The flooding that hit the Philadelphia region earlier this month impacted hundreds of small businesses. If you’re one of those business owners and you’re still struggling to recover, here’s what you need to do.
The first thing is to immediately contact your insurance carrier. Insurers such as the Hartford, Hiscox and Travelers have dedicated portals on their websites for getting insurance claims processed. But sometimes insurance coverage isn’t enough. And for those circumstances, there are other places to get the aid you need.
The most significant source of funding is through the federal government, and that aid comes from two places: the Federal Emergency Management Agency (FEMA) and the Small Business Administration (SBA).
If your business is in Bucks, Chester, Delaware, Montgomery, Philadelphia, and York Counties, as well as parts of New Jersey and Delaware, you should immediately register online with FEMA or call 800-621-3362 (800-621-FEMA. FEMA’s disaster assistance teams will help you submit applications for federal assistance, check the status of an application already in the system, or assist in making minor changes to applications as well as provide civil rights and disability integration information to ensure equal access to FEMA programs.
“Assistance from FEMA can help those affected by a disaster take care of necessary expenses and serious needs that cannot be met through insurance or other forms of assistance,” MaryAnn Tierney, FEMA Region 3′s regional administrator, said in a statement.
FEMA’s services to small businesses and their employees include providing additional unemployment benefits for those who are not eligible for regular state unemployment insurance, crisis counseling, legal help, and additional assistance to individuals and families who have lost their homes as well as helping with other needs such as disaster-caused child care, medical expenses, or clean-up items.
SBA disaster loans
The SBA has three loan programs that are available for small businesses affected by Hurricane Ida between Aug. 31 and Sept. 5 and located in federally declared disaster areas that include Bucks, Chester, Delaware, Montgomery, Philadelphia, York, Adams, Berks, Cumberland, Dauphin, Lancaster, Lehigh, and Northampton Counties in Pennsylvania as well as Burlington, Camden, Gloucester, Hunterdon, Mercer and Warren Counties in New Jersey. Businesses located in Delaware’s New Castle County are also potentially eligible.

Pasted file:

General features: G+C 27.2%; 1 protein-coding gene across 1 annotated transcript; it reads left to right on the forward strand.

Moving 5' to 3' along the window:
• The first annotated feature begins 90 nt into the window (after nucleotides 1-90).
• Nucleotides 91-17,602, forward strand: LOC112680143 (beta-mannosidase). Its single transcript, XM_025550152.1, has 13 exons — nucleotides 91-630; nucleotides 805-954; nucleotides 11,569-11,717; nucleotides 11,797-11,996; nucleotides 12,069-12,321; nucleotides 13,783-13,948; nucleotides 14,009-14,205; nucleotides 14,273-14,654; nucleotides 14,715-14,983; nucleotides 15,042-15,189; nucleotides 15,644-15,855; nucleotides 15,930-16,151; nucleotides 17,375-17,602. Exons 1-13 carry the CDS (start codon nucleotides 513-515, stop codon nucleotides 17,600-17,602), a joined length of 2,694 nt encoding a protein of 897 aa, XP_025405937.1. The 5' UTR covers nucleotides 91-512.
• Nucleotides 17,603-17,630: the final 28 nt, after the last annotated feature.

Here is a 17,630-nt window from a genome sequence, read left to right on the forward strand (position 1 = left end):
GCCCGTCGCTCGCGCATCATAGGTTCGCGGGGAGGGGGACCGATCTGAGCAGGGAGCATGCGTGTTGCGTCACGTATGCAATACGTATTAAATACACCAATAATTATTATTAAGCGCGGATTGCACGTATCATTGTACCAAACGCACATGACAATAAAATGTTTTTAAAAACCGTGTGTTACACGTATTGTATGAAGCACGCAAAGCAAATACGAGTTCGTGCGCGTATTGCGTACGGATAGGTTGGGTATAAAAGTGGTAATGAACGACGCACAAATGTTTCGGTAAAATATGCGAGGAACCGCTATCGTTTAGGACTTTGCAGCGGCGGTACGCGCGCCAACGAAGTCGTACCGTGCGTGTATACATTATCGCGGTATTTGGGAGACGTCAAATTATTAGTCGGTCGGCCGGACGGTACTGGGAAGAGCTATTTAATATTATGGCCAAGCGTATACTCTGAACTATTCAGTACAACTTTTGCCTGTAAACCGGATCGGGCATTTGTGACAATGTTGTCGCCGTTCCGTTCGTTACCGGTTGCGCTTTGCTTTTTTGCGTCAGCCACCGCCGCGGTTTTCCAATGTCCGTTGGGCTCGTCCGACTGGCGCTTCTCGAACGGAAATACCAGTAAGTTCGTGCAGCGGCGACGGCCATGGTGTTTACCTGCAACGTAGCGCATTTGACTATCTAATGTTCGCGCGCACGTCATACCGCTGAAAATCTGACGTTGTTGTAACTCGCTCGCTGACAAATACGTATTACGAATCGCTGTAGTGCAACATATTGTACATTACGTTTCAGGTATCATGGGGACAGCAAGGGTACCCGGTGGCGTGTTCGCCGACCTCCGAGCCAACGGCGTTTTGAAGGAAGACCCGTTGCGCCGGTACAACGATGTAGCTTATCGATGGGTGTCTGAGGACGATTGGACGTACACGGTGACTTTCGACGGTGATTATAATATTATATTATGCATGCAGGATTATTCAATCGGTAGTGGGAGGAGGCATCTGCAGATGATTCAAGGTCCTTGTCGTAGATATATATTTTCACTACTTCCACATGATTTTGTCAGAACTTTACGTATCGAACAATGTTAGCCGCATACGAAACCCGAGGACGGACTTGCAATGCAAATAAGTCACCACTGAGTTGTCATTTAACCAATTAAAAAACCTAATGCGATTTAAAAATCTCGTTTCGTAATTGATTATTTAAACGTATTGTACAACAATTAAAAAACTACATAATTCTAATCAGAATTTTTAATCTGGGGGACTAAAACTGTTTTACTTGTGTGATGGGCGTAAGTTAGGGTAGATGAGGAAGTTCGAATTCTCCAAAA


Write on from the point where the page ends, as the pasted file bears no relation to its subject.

The first SBA program is for business physical disaster loans. These are loans for as much as $2 million to businesses and can be used to repair or replace damaged property owned by the business, including real estate, inventories, supplies, machinery and equipment. Businesses of any size are eligible. Private, nonprofit organizations such as charities, churches and private universities are also eligible. The application deadline for these loans is Nov. 4, 2021.
The second is the Economic Injury Disaster Loans program. This provides as much as $2 million in working capital loans to help small businesses, small agricultural cooperatives, small businesses engaged in aquaculture, and most private, nonprofit organizations of all sizes meet their ordinary and necessary financial obligations that cannot be met due to the disaster. These loans are intended to assist through the disaster recovery period. Applications must be submitted by June 10, 2022.
Finally, the SBA provides home disaster loans of as much as $40,000 to homeowners or renters to repair or replace disaster-damaged real estate and personal property, including automobiles. This program can be leveraged by both small-business owners and their employees. The application deadline for these loans is also Nov. 4, 2021.
Business owners and their employees should know that this is not free money.
The government will require proof of a credit history that’s “acceptable to the SBA” as well as proof of the ability to repay the loans and a collateral requirement — such as real estate or other assets — for loans of more than $25,000. Interest rates can be anywhere from 1.5% to 5.7%, with lower rates offered to those who are unable to get credit elsewhere. Loan terms can be anywhere from seven to 30 years.
Applicants may apply online, receive additional disaster assistance information and download applications at disasterloanassistance.sba.gov/ela.
New Jersey grants
Other than providing help to secure federal assistance, neither Pennsylvania nor Delaware is providing additional funding for businesses affected by the storm. However, New Jersey has opened up a grant program targeted at local small businesses through the state’s Economic Development Authority that will provide as much as $5,000 in short-term, immediate rent or mortgage reimbursement support to both businesses and nonprofits with as many as 50 employees that suffered physical or flooding damage from the storm.
“We needed to act quickly to assist small businesses” impacted by the storm, said the state’s Senate president, Stephen Sweeney. “With many businesses still on the brink of closure due to the financial impact of the pandemic, without assistance the storm damage could push them over the edge. These grants will provide a critical lifeline to small businesses and nonprofits around the state.”
And, finally, the IRS is offering relief to impacted businesses across the region in the form of time. The tax agency is extending the deadline to file various federal and state tax returns in any area designated by FEMA as qualifying for individual or public assistance. More information is available at the IRS.gov disaster relief page.
Gene Marks is a certified public accountant and the owner of the Marks Group, a technology and financial management consulting firm in Bala Cynwyd.